The Staffordshire Bull Terrier, also called the Staffy or Stafford, is a purebred dog of small to medium size in the terrier group that originated in the northern parts of Birmingham and in the Black Country of Staffordshire, for which it is named. They descended from 19th century bull terriers that were developed by crossing bulldogs with various terriers to create a generic type of dog generally known as bull and terriers. Staffords share the same ancestry with the modern Bull Terrier, although the two breeds developed along independent lines, and do not resemble each other. Modern Staffords more closely resemble the old type of bull terrier, and was first recognised as a purebred dog breed by The Kennel Club of Great Britain in 1935.
Within the broad sweep of dog history, the story behind the modern Stafford is rather brief and somewhat confusing because of the multiple aliases attached to these dogs in centuries past, such as the "Patched Fighting Terrier", "Staffordshire Pit-dog", "Brindle Bull", and "Bull-and-Terrier". Similar crosses also had aliases such as half-and-halfs and half-breds. Blood sports such as bull-baiting and bear-baiting were outlawed with the passing of the Cruelty to Animals Act 1835 by Parliament, making it illegal to bait animals but promoting the matching of dogs against each other. Dog breeders migrated away from the heavier bulldogs, and introduced terrier blood into their crosses for gameness and agility. These bull and terrier crosses produced the ancestral breeding stock that, over the course of decades, evolved into the modern conformation show dogs we know today as the Staffordshire Bull Terrier, and Bull Terrier. It was shortly before the American Civil War that immigrants from Great Britain brought their bull and terrier crossbreeds into the U.S. They became the ancestral progenitors of the American Staffordshire Terrier (AmStaff), Miniature Bull Terrier, Boston Terrier, and American Pit Bull Terrier.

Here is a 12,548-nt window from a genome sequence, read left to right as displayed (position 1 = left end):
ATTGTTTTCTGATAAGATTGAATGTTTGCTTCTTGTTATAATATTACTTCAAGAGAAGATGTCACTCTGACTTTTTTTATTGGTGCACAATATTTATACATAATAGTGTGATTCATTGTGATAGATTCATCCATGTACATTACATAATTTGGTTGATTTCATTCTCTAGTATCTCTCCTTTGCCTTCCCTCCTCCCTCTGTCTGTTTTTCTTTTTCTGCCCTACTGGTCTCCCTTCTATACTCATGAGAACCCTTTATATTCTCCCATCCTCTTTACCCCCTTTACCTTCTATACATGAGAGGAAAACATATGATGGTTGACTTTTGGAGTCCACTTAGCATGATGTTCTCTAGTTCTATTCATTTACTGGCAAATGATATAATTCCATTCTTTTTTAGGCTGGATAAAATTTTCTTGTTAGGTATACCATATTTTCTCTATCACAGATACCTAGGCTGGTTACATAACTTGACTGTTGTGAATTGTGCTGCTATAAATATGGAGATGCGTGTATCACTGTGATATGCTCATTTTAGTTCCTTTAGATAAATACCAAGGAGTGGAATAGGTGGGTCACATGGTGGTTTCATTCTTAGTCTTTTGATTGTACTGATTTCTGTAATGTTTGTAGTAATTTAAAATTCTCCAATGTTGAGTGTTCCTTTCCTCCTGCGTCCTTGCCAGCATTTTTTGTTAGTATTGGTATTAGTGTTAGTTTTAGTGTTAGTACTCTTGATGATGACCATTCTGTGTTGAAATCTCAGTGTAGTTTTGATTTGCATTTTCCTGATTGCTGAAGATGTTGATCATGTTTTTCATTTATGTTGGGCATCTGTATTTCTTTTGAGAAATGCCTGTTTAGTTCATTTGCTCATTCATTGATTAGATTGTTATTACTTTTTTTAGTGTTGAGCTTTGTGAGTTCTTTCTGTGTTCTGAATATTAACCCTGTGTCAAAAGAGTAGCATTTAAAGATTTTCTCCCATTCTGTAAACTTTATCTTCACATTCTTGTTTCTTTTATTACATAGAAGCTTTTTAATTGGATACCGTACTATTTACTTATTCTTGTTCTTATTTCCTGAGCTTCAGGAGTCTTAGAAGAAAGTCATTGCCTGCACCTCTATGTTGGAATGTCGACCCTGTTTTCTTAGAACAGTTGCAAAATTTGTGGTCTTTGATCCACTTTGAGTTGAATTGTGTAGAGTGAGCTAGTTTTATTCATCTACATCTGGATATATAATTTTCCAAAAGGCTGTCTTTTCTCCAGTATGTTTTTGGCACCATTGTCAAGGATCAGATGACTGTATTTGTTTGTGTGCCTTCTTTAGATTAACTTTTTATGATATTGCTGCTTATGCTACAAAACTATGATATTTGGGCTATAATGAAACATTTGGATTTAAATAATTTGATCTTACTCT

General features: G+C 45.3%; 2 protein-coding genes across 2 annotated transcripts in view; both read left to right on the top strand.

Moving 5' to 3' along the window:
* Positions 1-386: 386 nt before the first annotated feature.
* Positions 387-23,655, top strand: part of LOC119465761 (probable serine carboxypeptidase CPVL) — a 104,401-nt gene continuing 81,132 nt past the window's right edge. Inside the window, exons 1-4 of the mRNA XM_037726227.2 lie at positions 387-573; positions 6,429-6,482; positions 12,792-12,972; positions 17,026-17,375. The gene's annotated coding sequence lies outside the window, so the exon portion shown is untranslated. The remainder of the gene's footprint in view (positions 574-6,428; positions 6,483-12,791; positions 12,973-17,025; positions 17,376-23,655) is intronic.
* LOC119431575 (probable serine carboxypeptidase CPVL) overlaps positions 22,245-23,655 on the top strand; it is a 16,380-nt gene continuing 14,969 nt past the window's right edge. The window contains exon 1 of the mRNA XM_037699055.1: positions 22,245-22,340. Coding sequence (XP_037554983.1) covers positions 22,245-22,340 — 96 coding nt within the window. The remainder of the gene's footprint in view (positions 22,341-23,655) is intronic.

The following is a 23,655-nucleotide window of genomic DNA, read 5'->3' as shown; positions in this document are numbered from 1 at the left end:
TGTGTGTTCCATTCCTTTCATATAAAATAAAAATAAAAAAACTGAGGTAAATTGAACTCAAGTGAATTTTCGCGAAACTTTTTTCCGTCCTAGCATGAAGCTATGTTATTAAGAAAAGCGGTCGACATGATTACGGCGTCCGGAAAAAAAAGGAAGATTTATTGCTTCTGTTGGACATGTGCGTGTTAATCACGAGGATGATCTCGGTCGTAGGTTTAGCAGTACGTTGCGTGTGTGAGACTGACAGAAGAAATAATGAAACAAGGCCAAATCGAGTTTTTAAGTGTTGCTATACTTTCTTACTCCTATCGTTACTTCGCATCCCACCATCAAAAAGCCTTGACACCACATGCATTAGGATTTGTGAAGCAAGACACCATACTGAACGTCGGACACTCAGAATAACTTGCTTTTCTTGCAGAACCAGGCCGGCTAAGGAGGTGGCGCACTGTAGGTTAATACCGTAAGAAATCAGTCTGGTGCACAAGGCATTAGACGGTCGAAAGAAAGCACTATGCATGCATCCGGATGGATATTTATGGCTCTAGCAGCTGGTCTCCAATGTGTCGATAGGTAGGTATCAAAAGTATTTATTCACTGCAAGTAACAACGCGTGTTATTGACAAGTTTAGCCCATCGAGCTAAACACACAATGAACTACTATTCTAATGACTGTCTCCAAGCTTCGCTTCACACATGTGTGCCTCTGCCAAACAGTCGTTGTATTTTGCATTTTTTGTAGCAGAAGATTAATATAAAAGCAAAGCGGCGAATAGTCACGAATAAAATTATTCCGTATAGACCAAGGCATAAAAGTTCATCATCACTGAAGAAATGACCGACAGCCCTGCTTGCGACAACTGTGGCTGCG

By mid–19th century, and with stricter enforcement of the 1835 Cruelty law, conformation dog shows became the new focus for dog breeders across Great Britain. As a result, reputable breeders no longer needed to breed dogs with attributes necessary for bull, bear and rat-baiting, so dog breeders focused on conformation and temperament to produce dog show champions. The growing popularity of dog shows created the need to document and preserve dog show results, establish rules for showing, and document pedigrees of the developing new breeds to prevent fraud. To serve that purpose, the Kennel Club was founded on April 4, 1873. They established dog show rules, but were not involved in establishing the breed standards by which each breed of dog would be judged. Local dog clubs were responsible for creating the breed standard for their particular breed of dog.